A file clerk typically holds an entry-level position that involves handling many of the odd jobs and administrative tasks necessary to run the business. The clerk is typically expected to assist senior employees and executives in a variety of tasks, the most important being maintaining the office’s filing and documentation systems.
File clerks are normally given a filing system with established protocols and organizational specifications. The clerk is expected to adhere to established document-handling procedures; they should be organized and take direction well. In many organizations, the file clerk also handles incoming and outgoing mail. For incoming mail, the clerk sorts and delivers mail to the proper persons or departments. They may be expected to open some of this mail and prioritize it for accounts payable and receivable departments.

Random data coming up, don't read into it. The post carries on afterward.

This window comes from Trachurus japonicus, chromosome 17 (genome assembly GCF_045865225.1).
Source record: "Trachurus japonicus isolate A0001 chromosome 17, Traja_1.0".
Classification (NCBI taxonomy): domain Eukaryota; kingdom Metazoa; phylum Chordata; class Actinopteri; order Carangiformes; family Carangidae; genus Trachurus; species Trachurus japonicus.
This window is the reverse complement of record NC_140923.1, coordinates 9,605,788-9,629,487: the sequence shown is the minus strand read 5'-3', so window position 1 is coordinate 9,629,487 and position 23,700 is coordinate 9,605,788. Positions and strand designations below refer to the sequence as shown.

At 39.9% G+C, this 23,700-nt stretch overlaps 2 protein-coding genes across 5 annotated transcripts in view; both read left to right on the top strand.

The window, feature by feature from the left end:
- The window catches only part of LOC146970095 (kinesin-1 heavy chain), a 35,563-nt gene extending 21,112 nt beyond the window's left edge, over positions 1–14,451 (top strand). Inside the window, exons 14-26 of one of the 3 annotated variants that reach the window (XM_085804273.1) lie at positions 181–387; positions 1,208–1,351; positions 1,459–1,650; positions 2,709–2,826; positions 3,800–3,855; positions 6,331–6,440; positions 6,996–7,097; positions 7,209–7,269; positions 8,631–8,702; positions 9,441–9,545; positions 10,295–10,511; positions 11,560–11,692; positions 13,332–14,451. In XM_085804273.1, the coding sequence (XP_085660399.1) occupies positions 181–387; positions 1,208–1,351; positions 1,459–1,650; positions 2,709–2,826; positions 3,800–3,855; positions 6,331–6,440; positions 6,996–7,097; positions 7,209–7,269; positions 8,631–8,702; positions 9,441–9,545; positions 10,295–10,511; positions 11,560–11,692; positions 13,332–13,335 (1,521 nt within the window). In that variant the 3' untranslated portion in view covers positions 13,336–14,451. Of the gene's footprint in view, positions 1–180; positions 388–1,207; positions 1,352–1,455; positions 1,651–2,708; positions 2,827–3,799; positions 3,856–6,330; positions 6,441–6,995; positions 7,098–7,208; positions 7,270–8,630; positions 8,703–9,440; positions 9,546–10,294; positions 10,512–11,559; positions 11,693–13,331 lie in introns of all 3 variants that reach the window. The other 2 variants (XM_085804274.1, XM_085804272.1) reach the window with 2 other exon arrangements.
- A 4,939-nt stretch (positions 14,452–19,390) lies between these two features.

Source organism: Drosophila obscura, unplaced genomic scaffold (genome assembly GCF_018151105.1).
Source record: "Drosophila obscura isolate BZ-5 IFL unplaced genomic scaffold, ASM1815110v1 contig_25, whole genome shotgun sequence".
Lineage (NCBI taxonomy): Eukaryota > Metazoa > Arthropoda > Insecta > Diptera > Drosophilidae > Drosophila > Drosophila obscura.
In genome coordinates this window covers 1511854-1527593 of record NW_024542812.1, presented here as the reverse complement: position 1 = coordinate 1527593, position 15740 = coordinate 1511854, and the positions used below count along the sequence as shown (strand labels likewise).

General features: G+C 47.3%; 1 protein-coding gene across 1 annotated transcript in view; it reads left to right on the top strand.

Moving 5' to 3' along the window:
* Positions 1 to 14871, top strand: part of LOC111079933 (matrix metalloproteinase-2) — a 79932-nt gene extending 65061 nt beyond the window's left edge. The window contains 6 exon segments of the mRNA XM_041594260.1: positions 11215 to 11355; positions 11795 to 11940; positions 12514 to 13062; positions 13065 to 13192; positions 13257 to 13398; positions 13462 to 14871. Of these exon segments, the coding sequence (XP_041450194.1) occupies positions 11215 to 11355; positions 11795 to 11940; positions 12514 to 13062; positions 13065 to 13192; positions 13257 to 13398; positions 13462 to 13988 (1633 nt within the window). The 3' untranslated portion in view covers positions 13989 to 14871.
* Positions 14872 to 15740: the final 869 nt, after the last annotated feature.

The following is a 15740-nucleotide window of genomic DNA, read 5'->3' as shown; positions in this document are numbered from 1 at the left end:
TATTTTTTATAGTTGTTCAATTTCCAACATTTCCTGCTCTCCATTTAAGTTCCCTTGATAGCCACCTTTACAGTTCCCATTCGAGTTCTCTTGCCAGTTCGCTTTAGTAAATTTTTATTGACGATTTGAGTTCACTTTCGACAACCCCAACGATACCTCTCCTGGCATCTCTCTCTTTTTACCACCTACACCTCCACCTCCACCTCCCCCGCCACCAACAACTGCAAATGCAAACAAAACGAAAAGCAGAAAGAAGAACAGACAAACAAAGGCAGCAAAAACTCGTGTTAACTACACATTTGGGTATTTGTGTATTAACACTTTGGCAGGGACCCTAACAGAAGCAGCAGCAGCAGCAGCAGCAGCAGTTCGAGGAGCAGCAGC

The clerk may also handle some document creation and typing, typically interoffice correspondence, simpler letters, notices, and documentation when an administrator is unavailable. Other parts of office administration that may be delegated to a file clerk are assisting with office supply inventory, purchasing, or organization.
As the filing systems and procedures of an office normally require some data entry, a file clerk should be familiar with basic computer programs. They are generally expected to have a high school diploma or equivalent, and they typically work in an office environment during regular business hours.
File Clerk Tasks
File correspondence, cards, invoices, receipts, and other records in alphabetical or numerical order or according to the filing system used.
Perform general office duties such as typing, operating office machines, and sorting mail.
Locate and remove material from file when requested.